Build quality of cameras

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nighthawk1234 New Member • Posts: 2
Build quality of cameras

Okay so my first pro body was D3x and i was so amazed how sturdy and rugged camera was. I never touched other pro body before it, but i thought other new cameras in pro section were the same quality (d4, d5, canon 1dx etc).  Few months ago at friends place i played with canon 1ds and it was pretty much the same quality as my d3x. To cut story short, he ordered used canon 1dx mark ii, bcs we heard lot of good things about it. But first things we noticed was that plastics all over the camera felt cheap and brittle compared to older series. Note that everything on camera worked perfectly it was incredibly fast and snappy but it felt much more plasticky and cheap compared to old "tanks" it was heavy tho but that was it...

Am i imagining all of this or is quality of cameras slowly degrading so that companies can save some money on build quality? Or what the hell is going on and why would quality drop

Canon EOS-1Ds Nikon D3X Nikon D5
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Schrodingers_cat Senior Member • Posts: 2,518
Re: Build quality of cameras
2

nighthawk1234 wrote:

is quality of cameras slowly degrading

The quality of everythingis degrading, as far as I can tell

Just a personal opinion, but the D3x was pretty high up in the food chain build quality wise. The price was silly of course, but having owned three, in my personal experience the camera was solid. Still have one in fact.

Never owned a Canon, so no actual experience there.

camerosity Senior Member • Posts: 1,550
Re: Build quality of cameras (and the evolution of photography continues)
1

Schrodingers_cat wrote:

nighthawk1234 wrote:

is quality of cameras slowly degrading

The quality of everythingis degrading, as far as I can tell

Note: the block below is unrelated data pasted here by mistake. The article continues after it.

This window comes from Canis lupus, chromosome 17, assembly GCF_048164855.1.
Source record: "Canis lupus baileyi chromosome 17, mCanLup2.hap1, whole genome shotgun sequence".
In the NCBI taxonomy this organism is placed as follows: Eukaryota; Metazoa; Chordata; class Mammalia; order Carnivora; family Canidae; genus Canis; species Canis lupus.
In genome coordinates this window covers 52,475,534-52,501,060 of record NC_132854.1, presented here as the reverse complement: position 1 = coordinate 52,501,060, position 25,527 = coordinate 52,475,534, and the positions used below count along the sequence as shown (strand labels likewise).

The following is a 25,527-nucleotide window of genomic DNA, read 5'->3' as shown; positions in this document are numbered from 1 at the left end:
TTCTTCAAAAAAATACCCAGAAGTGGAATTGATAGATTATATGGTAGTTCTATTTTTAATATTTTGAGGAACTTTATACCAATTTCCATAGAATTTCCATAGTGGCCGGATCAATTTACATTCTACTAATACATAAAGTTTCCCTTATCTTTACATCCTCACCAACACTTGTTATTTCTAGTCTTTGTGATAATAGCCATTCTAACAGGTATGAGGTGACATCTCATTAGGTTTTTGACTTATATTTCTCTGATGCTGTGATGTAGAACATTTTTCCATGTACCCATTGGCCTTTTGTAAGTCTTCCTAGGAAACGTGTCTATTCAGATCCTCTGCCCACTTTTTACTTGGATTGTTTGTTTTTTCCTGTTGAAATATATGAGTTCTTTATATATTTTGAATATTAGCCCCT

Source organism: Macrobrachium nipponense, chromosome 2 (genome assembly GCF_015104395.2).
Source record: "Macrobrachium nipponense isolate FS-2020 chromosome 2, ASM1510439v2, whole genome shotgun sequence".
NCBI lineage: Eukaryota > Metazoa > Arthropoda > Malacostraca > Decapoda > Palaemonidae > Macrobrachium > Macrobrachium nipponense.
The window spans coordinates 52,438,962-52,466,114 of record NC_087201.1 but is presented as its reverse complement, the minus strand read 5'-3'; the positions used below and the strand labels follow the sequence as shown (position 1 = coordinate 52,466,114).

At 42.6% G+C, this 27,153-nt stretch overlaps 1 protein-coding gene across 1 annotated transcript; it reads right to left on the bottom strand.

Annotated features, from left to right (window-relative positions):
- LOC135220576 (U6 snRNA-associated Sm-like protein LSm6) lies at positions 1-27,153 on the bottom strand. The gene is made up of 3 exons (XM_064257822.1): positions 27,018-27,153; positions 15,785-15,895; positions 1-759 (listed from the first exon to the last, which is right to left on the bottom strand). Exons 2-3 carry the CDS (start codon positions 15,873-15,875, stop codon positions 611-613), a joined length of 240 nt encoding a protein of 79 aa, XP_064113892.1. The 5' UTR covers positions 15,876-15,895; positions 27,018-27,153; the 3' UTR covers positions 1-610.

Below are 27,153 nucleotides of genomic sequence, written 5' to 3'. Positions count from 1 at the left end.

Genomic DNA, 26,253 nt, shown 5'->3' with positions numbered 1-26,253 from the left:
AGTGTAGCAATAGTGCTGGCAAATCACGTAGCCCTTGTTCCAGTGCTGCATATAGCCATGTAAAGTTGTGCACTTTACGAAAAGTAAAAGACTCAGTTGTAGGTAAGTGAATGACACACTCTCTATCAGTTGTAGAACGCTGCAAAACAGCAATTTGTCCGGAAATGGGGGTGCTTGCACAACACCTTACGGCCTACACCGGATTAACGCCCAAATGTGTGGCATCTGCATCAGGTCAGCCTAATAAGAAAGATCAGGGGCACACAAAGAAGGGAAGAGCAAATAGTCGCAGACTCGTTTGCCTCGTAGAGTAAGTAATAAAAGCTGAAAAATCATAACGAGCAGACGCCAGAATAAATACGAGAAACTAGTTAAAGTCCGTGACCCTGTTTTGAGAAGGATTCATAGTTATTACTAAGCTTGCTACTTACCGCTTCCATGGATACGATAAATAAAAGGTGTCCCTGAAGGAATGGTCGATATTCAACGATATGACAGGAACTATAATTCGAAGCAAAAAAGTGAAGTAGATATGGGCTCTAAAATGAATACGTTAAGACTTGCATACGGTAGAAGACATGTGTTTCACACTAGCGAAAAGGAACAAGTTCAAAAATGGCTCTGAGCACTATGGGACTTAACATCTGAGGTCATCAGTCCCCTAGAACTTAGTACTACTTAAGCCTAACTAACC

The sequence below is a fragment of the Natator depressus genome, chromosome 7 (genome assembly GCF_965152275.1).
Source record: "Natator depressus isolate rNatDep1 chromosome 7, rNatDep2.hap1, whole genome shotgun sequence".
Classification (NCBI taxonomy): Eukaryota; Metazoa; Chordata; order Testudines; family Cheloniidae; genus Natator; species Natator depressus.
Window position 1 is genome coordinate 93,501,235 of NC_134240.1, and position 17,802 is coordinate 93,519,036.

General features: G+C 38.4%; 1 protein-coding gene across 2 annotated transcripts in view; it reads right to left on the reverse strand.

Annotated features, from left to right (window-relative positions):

More on topic however, the D3x was pretty high up in the food chain build quality wise. The price was silly, but having owned three, I felt the camera was solid. Never owned a Canon, so no actual experience there.

The new Nikon D850 is said by some to be better built than the D810, though I can't see it. The omission of the pop up flash does increase its ability to be weather resistant, especially in the rain, otherwise it seems as solid as the D700/800.810 ever were. They did omit the rubber base that the previous cameras of this level (one step below the single digit flagship cameras at Nikon) had, but I don't think that is a big deal.

But manufacturers will try find a way to save a few pennies per unit, and they invariably will, but it doesn't necessarily reduce quality. Just look at how used camera sales compete with new camera sales. People seem to change cameras every 3 years nowadays (I still have a digital camera I bought in 2012 but it's only used for casual photos when I don't need higher MP's) so why build a camera to last 10+ years anyhow? Only photogs who shoot many thousands of photos a week need durability in a camera. And smartphone cameras are taking over for the masses as well. And so on.

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justmeMN Veteran Member • Posts: 8,126
Re: Build quality of cameras
4

That's weird. DPR's review claims:

"The 1D X II is every bit as solid (and borderline-indestructible) as one would expect from Canon's top of the line pro camera."

https://www.dpreview.com/reviews/canon-eos-1d-x-mark-ii/15

Alex Ridgway Regular Member • Posts: 465
Re: Build quality of cameras
1

nighthawk1234 wrote: